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Little water, big effect: secrets of Mediterranean-style gardens.

Mediterranean themes lend subtle beauty to these three California gardens. To create their striking effects, all rely on heat-tolerant plants, decorative paving, and water in some form. Colors and textures in the gardens echo those found in the surrounding landscape. Plants are used sparingly, and some-such as the wind-shielding dwarf olives shown in the lower picture at far right-are functional as well as attractive.

Accent plants can take the heat

In the Montecito garden above, landscape designer Tim Doles made a 'James Walker' bougainvillea the commanding presence in the landscape. He positioned the towering vine so its reddish purple bracts reflect boldly in the water, giving color from two directions. At the pond's edge, potted plants provide seasonal color when aquatic iris are not in bloom.

For owners Bill Pasich and Barbara Knox of Santa Barbara, landscape designer Owen Dell selected plants that withstand the harsh winds that sweep the hilltop garden shown in the large picture on the opposite page. Combined for contrast in color and texture, choices include California native sandbill sage (Artemisia pycnocephala), with soft silvery white leaves, and gray-green 'Little Ollie', a fruitless dwarf Mediterranean olive.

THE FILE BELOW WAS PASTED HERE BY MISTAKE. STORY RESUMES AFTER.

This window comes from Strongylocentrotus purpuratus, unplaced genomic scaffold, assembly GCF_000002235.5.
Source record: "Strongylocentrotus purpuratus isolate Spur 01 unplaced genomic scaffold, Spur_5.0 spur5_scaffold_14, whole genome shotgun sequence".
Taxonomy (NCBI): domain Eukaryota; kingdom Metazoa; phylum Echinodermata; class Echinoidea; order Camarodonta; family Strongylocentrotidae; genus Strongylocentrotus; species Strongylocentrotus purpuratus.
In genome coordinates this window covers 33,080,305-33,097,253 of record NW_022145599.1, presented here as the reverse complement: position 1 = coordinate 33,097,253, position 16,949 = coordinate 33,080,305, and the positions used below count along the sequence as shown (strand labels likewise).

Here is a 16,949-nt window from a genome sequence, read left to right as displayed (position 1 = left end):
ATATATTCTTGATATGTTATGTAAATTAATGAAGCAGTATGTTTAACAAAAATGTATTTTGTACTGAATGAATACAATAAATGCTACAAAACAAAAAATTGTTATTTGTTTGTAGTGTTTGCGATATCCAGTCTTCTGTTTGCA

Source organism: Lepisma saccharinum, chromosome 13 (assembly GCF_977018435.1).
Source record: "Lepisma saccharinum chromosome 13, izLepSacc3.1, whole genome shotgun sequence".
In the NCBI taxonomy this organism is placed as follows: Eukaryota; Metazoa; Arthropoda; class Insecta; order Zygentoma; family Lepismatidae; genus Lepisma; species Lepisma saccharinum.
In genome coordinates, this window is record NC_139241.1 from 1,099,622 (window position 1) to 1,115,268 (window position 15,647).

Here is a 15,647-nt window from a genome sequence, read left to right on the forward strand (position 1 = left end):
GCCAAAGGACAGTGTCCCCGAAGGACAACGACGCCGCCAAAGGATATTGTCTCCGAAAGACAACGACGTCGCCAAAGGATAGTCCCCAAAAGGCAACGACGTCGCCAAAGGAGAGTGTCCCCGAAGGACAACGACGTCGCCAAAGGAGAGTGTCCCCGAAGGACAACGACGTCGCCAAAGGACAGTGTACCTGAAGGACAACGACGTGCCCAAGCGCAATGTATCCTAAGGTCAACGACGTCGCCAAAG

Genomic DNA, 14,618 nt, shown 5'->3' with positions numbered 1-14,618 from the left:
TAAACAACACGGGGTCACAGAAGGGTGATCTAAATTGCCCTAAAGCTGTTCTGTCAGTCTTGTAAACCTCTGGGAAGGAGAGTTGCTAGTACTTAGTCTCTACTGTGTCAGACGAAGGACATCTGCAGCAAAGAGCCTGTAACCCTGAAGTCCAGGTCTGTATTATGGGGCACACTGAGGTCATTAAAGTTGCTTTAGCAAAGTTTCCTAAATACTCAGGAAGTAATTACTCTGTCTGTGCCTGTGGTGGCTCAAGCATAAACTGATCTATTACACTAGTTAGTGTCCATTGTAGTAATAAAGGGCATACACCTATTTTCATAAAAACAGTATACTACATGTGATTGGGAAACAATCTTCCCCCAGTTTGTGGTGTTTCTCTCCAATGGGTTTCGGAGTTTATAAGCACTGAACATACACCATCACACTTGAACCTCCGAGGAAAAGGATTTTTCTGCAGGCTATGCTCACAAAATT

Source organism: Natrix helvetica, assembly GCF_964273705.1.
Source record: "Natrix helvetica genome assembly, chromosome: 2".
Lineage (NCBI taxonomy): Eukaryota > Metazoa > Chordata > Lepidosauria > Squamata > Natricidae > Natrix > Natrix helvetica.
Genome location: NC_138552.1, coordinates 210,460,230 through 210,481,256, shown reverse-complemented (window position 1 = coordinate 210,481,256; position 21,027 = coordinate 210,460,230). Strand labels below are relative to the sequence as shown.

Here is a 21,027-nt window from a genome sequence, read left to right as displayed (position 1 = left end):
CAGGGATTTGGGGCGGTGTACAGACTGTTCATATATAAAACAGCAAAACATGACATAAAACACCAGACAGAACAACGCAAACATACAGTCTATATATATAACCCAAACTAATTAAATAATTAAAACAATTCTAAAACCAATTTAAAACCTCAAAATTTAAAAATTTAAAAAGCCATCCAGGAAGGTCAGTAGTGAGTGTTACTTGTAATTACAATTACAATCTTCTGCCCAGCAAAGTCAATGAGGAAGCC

Innovative paving-not just to walk on

Paving can create interesting alternatives to thirsty plants if materials are chosen for appealing texture, color, and pattern. In the garden above, the textured surface consists of sunburst pebbles mortared between lichen flagstone (for a more detailed look, see this month's cover). The subtle coloration provides a quiet backdrop for vivid blooms.

In garden at top right, designed by Santa Barbara landscape architect Isabelle C. Greene, slate wraps around a papyrus-ringed pond. Spaces between the slate are filled with gray gravel, which meanders through the garden like moving water. At far right, sandstone boulders at spa's edge link the garden with its natural surroundings.

What about ponds if water's scarce?

These gardens' water features are small and shallow; the ponds are less than 2 feet deep, the spa 4 feet. According to Kevin Miles, water resources specialist for the Montecito Water District, "a landscape with a small pond surrounded by paving and unthirsty plants demands less water than a lawn of equal size." Even so, in areas with severest shortages, wait to install ponds until more water is available. You can plan your garden now and set out drought-tolerant plants in fall after the first good rains.
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Copyright 1990 Gale, Cengage Learning. All rights reserved.

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Date:Jul 1, 1990
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